Have you gotten your first chip credit or debit card yet?
More than 600 million cards will hit the wallets of U.S. consumers by the end of the year, according to estimates from the Smart Card Alliance. That’s about half of the 1.2 billion cards in the U.S., according to the Chicago Fed. New research from Mastercard International says 69 percent of consumers are either using chip cards already (more on that in a moment) – or looking forward to it.
That makes sense. The past few years have brought record-breaking numbers of data breaches; you can’t blame consumers for feeling fatigued. And the EMV (short for Europay, Mastercard and Visa) cards, should help.
They’re an improvement over yesterday’s magnetic stripes (which trivia buffs might be interested to know use the same technology that powered cassette tapes) because the stripe contains all the info a thief needs to make purchases using your card. That info never changes, so a thief can replicate it and use it over and over again.
The chips, on the other hand, generate a new transaction code every time they’re used – so even if a thief gains access to one, it can’t be used a second time. “It’s kind of like stealing an expired password,” says Matt Schultz, analyst for CreditCards.com. The other difference is that having the chip – which is about the size of a fingernail – makes the card harder to counterfeit.
So, what do you need to know before you put yours to use?
In case of fraud, you’re not liable. The same zero-liability laws that protect you with today’s credit cards will protect you with chip cards. Starting Oct. 1, however, merchants may be on the hook if their out-of-date technology accepts a fraudulent card. If the merchant has a chip terminal, but your issuer is still using magnetic stripes, the issuer is responsible in the event of a fraudulent transaction. In other words, he with the oldest technology loses. But you can let the merchants and the card issuers duke that one out.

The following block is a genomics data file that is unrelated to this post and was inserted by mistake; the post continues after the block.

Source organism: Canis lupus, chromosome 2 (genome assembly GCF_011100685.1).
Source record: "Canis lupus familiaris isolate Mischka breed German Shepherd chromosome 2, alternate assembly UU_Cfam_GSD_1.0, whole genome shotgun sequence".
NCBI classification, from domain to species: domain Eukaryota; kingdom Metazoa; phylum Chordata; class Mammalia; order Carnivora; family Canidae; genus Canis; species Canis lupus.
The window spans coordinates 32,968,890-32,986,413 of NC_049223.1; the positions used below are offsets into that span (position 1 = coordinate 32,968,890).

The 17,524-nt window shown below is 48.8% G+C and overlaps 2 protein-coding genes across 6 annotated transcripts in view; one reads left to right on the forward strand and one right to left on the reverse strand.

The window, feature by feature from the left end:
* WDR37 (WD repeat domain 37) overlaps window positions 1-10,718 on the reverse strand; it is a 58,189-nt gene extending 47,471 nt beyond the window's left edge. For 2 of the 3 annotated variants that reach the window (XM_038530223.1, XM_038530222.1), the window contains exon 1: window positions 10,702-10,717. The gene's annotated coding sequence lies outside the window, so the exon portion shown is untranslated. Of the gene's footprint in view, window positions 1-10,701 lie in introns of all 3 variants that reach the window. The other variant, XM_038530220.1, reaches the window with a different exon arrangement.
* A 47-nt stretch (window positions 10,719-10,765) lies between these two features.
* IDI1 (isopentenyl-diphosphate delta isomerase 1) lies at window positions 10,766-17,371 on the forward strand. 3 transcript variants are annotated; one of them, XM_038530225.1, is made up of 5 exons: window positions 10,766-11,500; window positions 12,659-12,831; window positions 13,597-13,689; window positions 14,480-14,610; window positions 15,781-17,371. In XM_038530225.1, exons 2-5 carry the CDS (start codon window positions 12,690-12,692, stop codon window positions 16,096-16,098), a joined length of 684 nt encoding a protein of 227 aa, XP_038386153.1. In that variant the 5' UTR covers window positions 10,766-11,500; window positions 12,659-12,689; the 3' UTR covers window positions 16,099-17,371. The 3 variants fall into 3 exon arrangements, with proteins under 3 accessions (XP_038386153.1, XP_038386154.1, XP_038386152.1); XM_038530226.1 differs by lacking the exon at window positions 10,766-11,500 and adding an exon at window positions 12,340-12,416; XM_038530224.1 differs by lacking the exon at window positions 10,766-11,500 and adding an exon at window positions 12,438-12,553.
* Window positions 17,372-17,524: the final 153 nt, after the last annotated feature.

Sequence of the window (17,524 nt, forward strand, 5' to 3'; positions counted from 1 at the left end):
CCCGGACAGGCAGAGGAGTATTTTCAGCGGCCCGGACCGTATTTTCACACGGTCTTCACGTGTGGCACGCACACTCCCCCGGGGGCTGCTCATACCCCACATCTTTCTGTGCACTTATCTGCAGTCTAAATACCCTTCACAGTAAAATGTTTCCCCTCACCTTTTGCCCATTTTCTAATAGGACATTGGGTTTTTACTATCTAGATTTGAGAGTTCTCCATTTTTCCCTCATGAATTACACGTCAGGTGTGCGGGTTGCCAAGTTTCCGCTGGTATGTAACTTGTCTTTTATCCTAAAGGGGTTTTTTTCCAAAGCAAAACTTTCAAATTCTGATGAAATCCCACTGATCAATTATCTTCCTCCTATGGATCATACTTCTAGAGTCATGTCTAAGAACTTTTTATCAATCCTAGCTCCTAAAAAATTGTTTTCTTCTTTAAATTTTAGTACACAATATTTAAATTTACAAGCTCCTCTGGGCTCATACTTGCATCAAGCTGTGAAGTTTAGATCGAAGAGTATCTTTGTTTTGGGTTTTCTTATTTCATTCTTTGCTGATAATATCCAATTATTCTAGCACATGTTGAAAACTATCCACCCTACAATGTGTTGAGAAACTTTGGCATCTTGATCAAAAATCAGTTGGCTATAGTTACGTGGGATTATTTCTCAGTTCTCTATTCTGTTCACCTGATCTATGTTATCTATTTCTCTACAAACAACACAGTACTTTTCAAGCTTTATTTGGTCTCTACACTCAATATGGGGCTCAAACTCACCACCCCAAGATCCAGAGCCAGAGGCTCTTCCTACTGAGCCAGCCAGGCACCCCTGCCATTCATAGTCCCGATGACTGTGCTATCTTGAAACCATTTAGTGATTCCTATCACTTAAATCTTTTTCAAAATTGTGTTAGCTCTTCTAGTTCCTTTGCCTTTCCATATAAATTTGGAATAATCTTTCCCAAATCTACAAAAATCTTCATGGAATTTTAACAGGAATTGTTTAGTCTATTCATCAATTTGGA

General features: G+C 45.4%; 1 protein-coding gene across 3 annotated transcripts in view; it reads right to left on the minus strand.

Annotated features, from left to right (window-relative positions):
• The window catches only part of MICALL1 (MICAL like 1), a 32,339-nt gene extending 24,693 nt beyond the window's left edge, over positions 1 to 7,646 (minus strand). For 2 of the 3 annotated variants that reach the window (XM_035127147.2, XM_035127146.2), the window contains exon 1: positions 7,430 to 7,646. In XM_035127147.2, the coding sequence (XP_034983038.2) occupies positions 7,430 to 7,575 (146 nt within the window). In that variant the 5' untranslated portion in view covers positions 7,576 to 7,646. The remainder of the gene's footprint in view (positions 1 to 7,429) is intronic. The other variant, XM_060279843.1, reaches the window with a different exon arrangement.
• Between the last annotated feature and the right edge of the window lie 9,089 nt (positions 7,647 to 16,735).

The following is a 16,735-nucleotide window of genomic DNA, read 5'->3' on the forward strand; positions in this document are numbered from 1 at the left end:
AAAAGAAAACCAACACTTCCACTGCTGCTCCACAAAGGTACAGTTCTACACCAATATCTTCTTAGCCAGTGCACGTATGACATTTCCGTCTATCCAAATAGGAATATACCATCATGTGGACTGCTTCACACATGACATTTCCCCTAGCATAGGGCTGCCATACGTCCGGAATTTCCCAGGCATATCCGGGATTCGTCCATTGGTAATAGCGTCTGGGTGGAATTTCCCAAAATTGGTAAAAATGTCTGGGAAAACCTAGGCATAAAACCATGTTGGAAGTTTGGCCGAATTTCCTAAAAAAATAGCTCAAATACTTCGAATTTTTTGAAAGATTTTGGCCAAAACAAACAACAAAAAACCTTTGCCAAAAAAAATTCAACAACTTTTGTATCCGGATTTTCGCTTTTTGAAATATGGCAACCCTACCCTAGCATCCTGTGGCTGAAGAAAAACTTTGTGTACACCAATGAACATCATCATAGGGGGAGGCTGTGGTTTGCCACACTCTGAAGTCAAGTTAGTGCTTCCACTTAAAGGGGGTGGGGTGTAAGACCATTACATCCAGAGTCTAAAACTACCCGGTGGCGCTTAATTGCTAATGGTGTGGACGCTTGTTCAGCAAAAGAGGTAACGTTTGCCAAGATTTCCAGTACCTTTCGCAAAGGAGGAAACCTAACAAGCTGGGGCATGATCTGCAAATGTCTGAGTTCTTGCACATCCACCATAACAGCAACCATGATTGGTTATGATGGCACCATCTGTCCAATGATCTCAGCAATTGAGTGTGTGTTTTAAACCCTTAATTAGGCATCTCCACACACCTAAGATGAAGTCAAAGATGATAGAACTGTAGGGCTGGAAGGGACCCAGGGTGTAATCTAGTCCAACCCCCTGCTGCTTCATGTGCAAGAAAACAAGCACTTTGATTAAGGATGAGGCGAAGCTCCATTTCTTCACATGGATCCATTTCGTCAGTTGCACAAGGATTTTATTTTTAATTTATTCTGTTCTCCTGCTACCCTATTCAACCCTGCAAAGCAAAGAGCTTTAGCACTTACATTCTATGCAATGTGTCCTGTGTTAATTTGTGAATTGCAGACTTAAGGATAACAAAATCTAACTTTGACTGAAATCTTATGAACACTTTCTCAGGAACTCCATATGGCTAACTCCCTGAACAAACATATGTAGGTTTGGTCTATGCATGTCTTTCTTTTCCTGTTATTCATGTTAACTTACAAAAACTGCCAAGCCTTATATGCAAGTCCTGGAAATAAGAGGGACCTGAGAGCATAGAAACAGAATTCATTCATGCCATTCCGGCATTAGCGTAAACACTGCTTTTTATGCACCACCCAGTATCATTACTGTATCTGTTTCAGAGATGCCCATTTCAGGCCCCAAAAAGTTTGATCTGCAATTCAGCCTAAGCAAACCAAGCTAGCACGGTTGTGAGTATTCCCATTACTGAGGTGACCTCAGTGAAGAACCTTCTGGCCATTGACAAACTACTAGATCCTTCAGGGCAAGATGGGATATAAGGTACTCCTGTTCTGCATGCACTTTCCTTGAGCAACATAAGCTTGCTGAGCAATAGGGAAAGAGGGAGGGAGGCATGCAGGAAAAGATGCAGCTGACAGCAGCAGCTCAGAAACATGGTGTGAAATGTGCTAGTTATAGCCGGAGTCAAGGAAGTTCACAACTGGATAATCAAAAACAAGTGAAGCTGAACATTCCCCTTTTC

Master the dip: Chip cards aren’t swiped the way you do a regular credit card so your hand will need retraining. They’re dipped into a machine (as you dip your ATM card). You’ll also need to be a little more patient. The transaction will take a little longer to process. If you pull your card out too quickly, you’ll have to do it over again. Also, many of the terminals that accept chip cards also will be equipped to let you pay with “contactless” technology using your phone, iWatch or an even smarter credit card. Welcome to the future, McFly.
You may already have chip cards that you’re not using as a chip card: Many recent credit cards have been issued with both chips and magnetic stripes, says Schultz. “That’s largely to ease the transition from mag to chip.” Interestingly, Schultz says he tried to swipe a chip card at a Target recently and got a message on the terminal that told him to dip the card instead. Lesson: You don’t have to panic. The terminals will be your guide.
Online shopping is the flaw in the system: What, you may wonder, is the security upgrade when it comes to online shopping. There isn’t one, says Schultz. These transactions never required the card to be present anyway. “When people talk about the flaws of these cards, online safety is one of the things they talk about,” he says.
You may also need a PIN: Two to three years from now, chip cards will likely operate more like debit cards. You’ll need both the card and a PIN for the transaction to go through. But the technology isn’t there yet, so for now, you’ll dip your card and sign just as you’re doing with your current credit cards. And if you haven’t received your chip card(s) yet, don’t worry. The stores will be still be happy honoring your old ones.